Five things to know about the EU's landmark digital act

Five things to know about the EU's landmark digital act

The European Union in September named six gatekeepers including Apple and Google that must adhere to the rules
The European Union in September named six gatekeepers including Apple and Google that must adhere to the rules. Photo: Kenzo TRIBOUILLARD / AFP/File
Source: AFP

The world's biggest digital companies will be forced to comply from Thursday with strict EU rules that Brussels hopes will make the online market fairer for all.

The European Union in September named six so-called gatekeepers and 22 of their platforms including Facebook, Instagram and LinkedIn that must adhere to the rules: Google's Alphabet, Amazon, Apple, TikTok parent ByteDance, Meta and Microsoft.

That list is expected to grow after online travel agent Booking and Elon Musk's X notified the European Commission last week that they met the criteria to be considered gatekeepers.

Here are five rules included in the law that will force the titans to change their ways.

Save the start-ups

Big tech companies make billions of dollars in profit every year and some of the windfall goes to scooping up start-ups and innovators.

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This rankles authorities, who accuse the giants of using their war chests to snuff out potential rivals before they become a threat.

Under the new rules all buyouts, no matter how small, will have to be notified to the commission, the EU's executive arm based in Brussels.

The commission also acts as the EU's powerful competition regulator.

Messaging unity

After multiple scandals that hit Meta-owned Facebook, many users chose to swap the giant's Messenger or WhatsApp messaging services for alternatives, such as Signal or Telegram.

Yet the market power of Meta's services remains strong, making it difficult for WhatsApp dissenters to keep messaging links with family and friends.

To solve this, the DMA imposes interoperability between messaging apps, all while demanding that communications remain encrypted from user to user.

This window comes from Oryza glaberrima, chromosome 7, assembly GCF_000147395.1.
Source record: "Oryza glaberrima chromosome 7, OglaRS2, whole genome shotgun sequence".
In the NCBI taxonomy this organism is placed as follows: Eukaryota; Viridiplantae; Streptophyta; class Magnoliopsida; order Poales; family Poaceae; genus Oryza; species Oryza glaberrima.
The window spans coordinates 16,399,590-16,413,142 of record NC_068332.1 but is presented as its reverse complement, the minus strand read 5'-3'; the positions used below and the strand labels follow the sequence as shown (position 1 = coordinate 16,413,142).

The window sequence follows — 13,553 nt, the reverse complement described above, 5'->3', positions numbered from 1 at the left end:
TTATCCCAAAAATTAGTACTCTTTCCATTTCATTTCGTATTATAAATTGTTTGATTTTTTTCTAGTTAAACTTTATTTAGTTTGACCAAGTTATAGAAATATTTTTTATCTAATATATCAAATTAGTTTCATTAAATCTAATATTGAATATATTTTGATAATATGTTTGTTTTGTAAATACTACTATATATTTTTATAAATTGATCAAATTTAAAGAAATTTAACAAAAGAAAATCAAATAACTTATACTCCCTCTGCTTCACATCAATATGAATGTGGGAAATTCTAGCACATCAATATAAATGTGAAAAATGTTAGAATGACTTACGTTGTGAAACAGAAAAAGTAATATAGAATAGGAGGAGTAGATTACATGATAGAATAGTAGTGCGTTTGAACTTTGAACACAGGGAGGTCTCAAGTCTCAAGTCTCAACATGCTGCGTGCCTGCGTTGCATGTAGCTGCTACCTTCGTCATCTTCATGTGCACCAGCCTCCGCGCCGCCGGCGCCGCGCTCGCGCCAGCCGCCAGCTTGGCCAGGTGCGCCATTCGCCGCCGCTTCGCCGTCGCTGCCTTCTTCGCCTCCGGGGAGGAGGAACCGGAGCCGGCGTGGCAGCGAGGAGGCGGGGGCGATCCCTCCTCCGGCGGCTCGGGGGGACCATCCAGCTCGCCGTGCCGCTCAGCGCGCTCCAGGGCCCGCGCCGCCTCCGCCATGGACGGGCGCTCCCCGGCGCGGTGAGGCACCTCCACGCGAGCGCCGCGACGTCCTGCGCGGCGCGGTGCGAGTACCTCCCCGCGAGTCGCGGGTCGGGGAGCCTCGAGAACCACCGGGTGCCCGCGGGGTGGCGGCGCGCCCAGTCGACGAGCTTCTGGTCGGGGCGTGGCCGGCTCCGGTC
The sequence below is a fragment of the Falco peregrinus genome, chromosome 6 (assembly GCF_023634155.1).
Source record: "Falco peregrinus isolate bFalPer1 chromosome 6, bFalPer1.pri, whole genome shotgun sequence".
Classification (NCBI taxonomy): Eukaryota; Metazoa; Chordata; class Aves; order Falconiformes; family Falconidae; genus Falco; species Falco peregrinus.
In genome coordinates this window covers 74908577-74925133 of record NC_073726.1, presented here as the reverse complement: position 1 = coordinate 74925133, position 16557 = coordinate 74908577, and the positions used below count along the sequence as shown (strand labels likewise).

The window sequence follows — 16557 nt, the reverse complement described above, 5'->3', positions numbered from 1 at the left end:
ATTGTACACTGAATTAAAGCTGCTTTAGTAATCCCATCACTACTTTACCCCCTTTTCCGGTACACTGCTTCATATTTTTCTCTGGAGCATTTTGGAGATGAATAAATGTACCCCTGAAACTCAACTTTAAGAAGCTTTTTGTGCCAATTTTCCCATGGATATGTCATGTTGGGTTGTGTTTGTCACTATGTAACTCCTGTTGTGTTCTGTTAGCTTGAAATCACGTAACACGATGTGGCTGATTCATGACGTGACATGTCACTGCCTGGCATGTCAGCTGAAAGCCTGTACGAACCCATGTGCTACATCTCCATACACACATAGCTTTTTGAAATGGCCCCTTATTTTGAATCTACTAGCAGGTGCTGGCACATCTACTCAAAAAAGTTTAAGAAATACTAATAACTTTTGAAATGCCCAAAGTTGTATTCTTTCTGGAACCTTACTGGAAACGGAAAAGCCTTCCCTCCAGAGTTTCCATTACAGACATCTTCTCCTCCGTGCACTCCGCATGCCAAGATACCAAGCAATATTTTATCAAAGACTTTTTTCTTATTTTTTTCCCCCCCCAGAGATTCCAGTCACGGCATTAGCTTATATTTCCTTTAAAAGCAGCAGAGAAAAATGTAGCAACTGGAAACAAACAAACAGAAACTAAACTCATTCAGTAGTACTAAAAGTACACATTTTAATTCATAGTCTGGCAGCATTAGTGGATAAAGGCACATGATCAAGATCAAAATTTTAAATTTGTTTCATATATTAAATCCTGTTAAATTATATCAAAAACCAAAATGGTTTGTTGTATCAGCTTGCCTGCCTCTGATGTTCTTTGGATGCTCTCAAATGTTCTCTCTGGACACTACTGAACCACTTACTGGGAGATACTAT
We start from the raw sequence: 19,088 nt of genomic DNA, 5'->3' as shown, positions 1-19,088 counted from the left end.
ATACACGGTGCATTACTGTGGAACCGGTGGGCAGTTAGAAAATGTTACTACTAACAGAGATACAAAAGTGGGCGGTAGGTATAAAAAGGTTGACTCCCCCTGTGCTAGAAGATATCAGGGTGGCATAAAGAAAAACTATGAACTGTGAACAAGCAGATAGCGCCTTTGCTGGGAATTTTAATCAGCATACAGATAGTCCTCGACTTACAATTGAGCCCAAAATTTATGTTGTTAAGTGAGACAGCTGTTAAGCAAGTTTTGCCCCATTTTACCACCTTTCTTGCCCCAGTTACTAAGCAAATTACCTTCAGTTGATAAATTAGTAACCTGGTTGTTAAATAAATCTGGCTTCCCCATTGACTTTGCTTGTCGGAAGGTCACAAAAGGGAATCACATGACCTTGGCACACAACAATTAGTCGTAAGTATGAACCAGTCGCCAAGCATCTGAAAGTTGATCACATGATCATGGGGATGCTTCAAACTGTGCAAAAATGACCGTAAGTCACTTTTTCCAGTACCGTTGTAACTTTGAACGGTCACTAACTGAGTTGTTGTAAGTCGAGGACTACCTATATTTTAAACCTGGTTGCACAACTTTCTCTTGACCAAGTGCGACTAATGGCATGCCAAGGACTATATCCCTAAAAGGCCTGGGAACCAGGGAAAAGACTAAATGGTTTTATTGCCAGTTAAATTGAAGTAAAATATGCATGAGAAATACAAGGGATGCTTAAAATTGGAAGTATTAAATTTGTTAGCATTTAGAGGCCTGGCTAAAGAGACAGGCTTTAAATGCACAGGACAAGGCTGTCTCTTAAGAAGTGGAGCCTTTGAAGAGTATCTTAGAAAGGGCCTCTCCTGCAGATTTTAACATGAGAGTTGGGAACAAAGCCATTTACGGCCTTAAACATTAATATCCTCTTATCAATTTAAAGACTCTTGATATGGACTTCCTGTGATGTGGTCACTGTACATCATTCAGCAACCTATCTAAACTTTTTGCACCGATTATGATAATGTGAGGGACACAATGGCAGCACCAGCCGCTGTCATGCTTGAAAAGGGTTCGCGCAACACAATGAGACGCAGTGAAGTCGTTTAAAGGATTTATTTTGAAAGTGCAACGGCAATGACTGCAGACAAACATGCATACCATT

Fair shopping on Amazon

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Amazon is a major shopping platform for thousands of companies to sell their wares online. But suspicions are rife that the online giant abuses its role as a marketplace to better position its own products as a retailer.

The DMA will ban this conflict of interest, as well as demand that the gatekeepers share key information with business customers.

Open the App Store

Around the world, Apple has defended the sanctity of its App Store, barring companies from using their own payment systems or for apps to be downloaded outside the Apple store.

Despite its warnings that opening up iPhones would pose a security threat, the DMA will force Apple to give ground on both those fronts.

Apple has said it will comply, but app developers and some digital companies, including Swedish music streaming giant Spotify, have accused it of acting in bad faith with changes that create prohibitive new costs for rivals.

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Failure to comply with the DMA could carry fines in the billions of dollars -- big enough even for the world's biggest company by market value to pay attention.

Repeat offenders would see fines of 20 percent of their global turnover.

Any gatekeeper platform that locks in customers to use pre-installed services, such as a web browser, mapping or weather information, will also face fines.

Ad transparency

Google's search engine and Meta's Facebook and Instagram are the world's biggest online advertisers, a status that critics say the companies abuse by accumulating valuable data about customers and keeping it to themselves.

The DMA will force the tech giants to reveal much more to advertisers and publishers on how their ads work and on an ad's actual effectiveness.

This will make companies less beholden to Google or Facebook for understanding their customers and potentially encourage firms to get their message out in new ways.

Source: AFP

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